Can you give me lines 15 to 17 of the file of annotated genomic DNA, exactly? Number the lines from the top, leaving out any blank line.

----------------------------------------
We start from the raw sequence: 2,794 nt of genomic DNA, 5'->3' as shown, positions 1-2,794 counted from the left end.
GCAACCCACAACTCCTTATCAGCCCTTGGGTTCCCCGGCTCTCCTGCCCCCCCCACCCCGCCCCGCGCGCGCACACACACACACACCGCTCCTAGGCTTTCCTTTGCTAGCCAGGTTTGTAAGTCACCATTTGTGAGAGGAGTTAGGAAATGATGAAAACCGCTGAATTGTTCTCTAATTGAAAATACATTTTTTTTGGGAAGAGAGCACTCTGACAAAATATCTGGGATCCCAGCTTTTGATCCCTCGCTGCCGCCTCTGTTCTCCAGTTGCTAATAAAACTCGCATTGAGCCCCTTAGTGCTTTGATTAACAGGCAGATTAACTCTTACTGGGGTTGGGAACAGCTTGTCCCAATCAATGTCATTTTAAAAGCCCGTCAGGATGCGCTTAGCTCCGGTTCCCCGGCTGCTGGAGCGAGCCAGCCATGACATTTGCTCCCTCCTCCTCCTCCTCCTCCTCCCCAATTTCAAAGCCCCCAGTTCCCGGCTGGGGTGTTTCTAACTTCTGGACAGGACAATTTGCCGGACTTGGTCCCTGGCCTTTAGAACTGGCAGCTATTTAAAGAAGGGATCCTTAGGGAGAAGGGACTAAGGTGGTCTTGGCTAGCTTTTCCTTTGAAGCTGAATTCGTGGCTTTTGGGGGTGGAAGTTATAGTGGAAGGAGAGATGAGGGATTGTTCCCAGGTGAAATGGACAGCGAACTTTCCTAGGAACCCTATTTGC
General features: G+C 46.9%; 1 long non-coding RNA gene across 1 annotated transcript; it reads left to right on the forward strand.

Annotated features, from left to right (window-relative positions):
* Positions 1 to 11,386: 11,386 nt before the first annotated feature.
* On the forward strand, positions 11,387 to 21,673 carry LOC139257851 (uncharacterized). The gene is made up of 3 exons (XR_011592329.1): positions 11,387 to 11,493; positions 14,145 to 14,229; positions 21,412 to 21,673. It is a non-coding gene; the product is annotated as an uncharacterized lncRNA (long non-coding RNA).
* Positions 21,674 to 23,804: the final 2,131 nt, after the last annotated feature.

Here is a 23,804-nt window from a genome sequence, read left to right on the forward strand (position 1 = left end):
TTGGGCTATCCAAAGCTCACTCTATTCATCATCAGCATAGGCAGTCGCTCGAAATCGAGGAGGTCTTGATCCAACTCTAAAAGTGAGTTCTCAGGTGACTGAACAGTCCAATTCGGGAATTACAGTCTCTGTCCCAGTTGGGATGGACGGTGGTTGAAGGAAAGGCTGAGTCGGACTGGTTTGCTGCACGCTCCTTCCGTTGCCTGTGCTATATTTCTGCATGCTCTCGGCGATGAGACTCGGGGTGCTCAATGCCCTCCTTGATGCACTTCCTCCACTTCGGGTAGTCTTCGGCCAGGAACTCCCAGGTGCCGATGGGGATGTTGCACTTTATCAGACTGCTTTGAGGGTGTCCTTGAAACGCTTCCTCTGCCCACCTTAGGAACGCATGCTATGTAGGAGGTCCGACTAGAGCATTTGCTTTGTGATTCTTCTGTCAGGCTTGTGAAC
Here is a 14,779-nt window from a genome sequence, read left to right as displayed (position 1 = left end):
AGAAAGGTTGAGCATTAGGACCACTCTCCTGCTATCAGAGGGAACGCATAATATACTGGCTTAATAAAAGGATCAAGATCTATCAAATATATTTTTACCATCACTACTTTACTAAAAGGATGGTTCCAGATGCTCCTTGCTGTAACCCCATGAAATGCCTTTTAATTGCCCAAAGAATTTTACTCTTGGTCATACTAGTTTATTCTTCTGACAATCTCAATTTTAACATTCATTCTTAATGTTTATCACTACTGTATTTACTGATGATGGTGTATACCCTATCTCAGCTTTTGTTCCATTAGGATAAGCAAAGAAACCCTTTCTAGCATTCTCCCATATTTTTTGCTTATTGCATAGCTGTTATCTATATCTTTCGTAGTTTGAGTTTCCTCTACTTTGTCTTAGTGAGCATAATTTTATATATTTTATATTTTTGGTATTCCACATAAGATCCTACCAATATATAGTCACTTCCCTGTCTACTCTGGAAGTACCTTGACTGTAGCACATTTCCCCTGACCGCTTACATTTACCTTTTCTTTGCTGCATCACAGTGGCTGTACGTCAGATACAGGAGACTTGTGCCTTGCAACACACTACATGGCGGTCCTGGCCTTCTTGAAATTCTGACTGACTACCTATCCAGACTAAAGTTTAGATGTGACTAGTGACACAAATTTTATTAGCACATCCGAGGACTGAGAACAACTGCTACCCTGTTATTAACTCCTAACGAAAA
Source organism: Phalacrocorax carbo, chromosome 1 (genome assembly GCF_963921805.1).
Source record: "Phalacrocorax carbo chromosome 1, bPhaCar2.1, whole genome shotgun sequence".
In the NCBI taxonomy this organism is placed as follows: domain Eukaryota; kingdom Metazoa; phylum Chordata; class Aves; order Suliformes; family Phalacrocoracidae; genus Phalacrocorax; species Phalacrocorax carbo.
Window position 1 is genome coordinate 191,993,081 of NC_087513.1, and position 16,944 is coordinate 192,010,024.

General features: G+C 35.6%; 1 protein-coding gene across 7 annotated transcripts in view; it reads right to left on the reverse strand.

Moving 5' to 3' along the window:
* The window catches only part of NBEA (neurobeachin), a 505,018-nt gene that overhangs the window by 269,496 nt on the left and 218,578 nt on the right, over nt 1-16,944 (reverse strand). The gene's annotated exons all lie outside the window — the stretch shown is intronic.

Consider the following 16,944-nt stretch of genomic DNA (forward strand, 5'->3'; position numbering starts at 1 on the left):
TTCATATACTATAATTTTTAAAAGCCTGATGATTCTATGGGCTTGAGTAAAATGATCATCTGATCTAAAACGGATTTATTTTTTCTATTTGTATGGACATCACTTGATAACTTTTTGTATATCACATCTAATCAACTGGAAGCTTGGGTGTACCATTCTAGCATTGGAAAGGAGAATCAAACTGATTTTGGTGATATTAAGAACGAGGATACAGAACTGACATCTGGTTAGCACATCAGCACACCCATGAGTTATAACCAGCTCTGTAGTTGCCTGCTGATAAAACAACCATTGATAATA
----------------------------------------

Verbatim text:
Window position 1 is genome coordinate 191,993,081 of NC_087513.1, and position 16,944 is coordinate 192,010,024.

General features: G+C 35.6%; 1 protein-coding gene across 7 annotated transcripts in view; it reads right to left on the reverse strand.

Moving 5' to 3' along the window: